Indeed, anglers and writers share some similar behaviors. Both enter into a staring contest with potential, a challenge devoid of guarantees. When an angler stands at the water’s edge gazing at a glassy pool or a river proceeding with the freedom and discipline only the natural world can finesse, he’s scrubbed clean of life’s trivia and distractions. Watching the water, he’s confronted with the unconscious as surely as the writer who stares into the humming blank screen each morning, praying that from the fathomless gray, prose will rise. Both fishing and writing are largely acts of faith—a belief that there is indeed a rich run of fish or ideas lurking below. The angler’s false casts and hooked branches as well as the writer’s convoluted first drafts are all part of some cosmic ritual designed to seduce a shiny gem to the surface.
So, why do anglers and writers persist in what seem to be such fanatical pursuits? I can’t speak for anglers; I can only speak for myself. I know if I don’t write consistently, I’m unhappy and suffer a type of melancholy defined only by its absence. So, I must have a need to write. Perhaps that need comes from the thrill of getting a nibble, playing with an idea, and reeling it in. When I gaze into that glassy screen, I’m much like an angler scrubbed clean of life’s trivia and distractions. Time collapses into itself leaving only the pulse and rhythm of the moment. In those rhythmic moments, my characters speak to me. I listen and write their stories. I don’t plan. I get out of the way, letting the story take me where it wants to go. I suppose I just love the adventure of taking that seemingly fearless, intuitive leap of faith onto a higher ground rich with ideas and imagination, never knowing what’s going to happen or what I’m going to reel in. In the end, it’s the not knowing that keeps me writing and fishing for words.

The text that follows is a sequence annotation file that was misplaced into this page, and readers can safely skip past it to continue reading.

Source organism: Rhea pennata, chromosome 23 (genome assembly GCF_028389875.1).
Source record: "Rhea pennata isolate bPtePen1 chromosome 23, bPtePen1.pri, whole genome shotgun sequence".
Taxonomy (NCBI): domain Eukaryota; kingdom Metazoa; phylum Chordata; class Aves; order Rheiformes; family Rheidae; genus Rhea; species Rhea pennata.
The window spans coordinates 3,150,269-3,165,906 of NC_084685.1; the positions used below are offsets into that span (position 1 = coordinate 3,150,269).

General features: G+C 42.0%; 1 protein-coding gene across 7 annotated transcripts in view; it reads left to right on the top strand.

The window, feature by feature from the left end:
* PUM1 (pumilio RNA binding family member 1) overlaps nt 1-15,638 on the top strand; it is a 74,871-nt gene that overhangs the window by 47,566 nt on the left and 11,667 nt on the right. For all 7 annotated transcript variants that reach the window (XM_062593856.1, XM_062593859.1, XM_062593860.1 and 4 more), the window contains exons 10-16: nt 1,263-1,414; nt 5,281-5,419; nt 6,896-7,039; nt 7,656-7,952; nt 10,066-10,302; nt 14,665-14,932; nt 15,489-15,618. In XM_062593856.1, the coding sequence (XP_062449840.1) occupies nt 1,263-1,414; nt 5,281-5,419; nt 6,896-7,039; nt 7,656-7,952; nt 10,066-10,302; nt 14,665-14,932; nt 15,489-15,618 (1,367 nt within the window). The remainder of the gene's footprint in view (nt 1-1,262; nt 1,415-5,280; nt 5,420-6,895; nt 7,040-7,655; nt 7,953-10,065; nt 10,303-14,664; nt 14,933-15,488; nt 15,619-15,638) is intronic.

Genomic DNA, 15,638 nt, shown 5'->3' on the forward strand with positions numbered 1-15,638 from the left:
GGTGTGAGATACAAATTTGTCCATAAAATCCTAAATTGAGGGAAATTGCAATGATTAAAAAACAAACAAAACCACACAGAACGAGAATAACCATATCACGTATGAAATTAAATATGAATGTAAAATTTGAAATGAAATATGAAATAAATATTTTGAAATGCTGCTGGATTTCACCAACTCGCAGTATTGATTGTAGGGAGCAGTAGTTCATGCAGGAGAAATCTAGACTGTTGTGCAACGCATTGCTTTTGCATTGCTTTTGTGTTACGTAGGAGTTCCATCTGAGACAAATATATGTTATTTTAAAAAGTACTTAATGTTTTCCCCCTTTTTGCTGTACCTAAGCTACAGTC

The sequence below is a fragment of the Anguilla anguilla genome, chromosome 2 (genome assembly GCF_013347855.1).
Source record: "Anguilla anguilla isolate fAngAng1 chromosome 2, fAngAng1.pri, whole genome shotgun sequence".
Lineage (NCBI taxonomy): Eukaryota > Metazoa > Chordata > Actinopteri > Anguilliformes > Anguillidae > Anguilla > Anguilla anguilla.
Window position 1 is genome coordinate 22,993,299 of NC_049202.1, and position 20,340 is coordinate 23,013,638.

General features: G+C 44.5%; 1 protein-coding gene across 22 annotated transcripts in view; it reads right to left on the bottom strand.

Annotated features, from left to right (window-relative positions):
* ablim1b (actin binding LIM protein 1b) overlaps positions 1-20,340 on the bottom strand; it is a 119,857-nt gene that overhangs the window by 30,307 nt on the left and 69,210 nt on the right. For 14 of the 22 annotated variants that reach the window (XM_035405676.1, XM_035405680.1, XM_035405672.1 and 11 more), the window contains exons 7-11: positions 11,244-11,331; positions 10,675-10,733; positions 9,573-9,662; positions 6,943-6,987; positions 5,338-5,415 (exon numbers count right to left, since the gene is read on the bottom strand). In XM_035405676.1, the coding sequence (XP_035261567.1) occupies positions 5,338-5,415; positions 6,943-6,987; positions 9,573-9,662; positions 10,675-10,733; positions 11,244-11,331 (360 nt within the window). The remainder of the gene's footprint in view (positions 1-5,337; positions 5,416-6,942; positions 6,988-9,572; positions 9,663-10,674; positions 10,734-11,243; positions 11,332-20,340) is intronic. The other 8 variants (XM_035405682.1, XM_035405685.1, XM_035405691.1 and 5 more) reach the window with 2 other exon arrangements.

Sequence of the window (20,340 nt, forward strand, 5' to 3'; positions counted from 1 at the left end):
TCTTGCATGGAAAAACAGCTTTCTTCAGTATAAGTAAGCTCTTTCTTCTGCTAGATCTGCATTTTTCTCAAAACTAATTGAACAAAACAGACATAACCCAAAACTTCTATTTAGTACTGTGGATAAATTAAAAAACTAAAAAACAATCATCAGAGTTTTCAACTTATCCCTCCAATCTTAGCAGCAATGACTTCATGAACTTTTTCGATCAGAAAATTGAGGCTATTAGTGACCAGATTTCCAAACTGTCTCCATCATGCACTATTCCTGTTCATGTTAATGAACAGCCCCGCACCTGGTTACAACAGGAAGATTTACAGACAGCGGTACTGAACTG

PIXIE DUST AND QUILTS
by Sara Etgen-Baker
Mother slipped the vintage key into the keyhole turning it ever so slightly clicking open the locking mechanism to Granny’s cedar chest. She lifted the lid, and the hinges—stiff as an old man’s arthritic joints—complained as they reluctantly snapped into place. But once open, dust swirled and danced from inside the cedar chest into the cool, dusky air inside Mother’s attic.
“Look, Mama! They’re escaping!”
“What pixies, darling?”
“You know. Granny’s magical pixies.” I swiped my hand through the air hoping to capture one of them. “Here they are, Mama. Can’t you see them?”
“No, I don’t see them. All I see is dust.”
“But it’s pixie dust,” I insisted, “and the pixies are dancing all around us.”
“Honestly child! You and your imagination!”